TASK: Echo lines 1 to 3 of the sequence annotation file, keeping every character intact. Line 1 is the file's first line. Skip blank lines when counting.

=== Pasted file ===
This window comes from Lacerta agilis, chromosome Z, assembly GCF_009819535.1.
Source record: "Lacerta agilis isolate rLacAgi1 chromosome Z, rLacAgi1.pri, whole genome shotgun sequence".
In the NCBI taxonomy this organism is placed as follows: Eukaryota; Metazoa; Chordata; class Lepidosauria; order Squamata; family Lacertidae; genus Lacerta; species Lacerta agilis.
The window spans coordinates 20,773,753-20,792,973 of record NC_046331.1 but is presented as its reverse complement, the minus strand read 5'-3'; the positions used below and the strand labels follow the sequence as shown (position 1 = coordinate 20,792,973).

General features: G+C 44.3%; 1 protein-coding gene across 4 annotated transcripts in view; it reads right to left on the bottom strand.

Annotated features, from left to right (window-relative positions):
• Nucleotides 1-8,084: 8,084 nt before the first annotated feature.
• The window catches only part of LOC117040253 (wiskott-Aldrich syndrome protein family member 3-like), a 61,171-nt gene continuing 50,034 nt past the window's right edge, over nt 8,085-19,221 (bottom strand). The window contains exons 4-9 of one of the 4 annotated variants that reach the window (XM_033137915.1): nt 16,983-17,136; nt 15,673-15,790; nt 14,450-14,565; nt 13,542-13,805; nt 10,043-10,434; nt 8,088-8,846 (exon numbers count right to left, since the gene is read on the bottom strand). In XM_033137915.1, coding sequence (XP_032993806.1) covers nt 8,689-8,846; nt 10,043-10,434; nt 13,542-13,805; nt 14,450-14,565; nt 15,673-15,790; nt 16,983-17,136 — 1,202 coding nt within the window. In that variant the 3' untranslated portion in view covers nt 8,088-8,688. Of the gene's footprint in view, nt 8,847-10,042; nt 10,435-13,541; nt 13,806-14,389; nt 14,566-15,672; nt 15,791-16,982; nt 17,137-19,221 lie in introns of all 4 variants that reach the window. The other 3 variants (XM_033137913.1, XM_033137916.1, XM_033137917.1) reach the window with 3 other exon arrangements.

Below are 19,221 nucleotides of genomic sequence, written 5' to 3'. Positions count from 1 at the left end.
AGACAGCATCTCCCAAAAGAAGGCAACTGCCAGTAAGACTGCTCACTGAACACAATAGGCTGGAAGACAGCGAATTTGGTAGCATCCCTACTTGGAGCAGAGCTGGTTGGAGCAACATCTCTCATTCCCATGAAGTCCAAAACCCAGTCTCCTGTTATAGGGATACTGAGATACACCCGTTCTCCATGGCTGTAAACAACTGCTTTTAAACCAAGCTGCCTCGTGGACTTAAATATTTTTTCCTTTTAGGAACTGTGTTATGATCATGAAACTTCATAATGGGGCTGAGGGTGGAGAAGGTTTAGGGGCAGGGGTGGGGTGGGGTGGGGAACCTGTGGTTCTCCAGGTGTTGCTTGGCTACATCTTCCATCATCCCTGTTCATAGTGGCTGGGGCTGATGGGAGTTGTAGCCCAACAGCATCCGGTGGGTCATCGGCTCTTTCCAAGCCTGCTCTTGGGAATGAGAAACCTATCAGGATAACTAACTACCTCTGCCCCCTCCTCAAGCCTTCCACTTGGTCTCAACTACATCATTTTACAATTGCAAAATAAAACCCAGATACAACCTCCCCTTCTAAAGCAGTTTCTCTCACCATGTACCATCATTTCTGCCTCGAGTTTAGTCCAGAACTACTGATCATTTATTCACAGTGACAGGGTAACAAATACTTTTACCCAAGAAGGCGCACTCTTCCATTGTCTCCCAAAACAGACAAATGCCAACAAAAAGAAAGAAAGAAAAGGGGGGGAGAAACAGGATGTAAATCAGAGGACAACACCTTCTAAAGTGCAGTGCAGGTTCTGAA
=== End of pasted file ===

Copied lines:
This window comes from Lacerta agilis, chromosome Z, assembly GCF_009819535.1.
Source record: "Lacerta agilis isolate rLacAgi1 chromosome Z, rLacAgi1.pri, whole genome shotgun sequence".
In the NCBI taxonomy this organism is placed as follows: Eukaryota; Metazoa; Chordata; class Lepidosauria; order Squamata; family Lacertidae; genus Lacerta; species Lacerta agilis.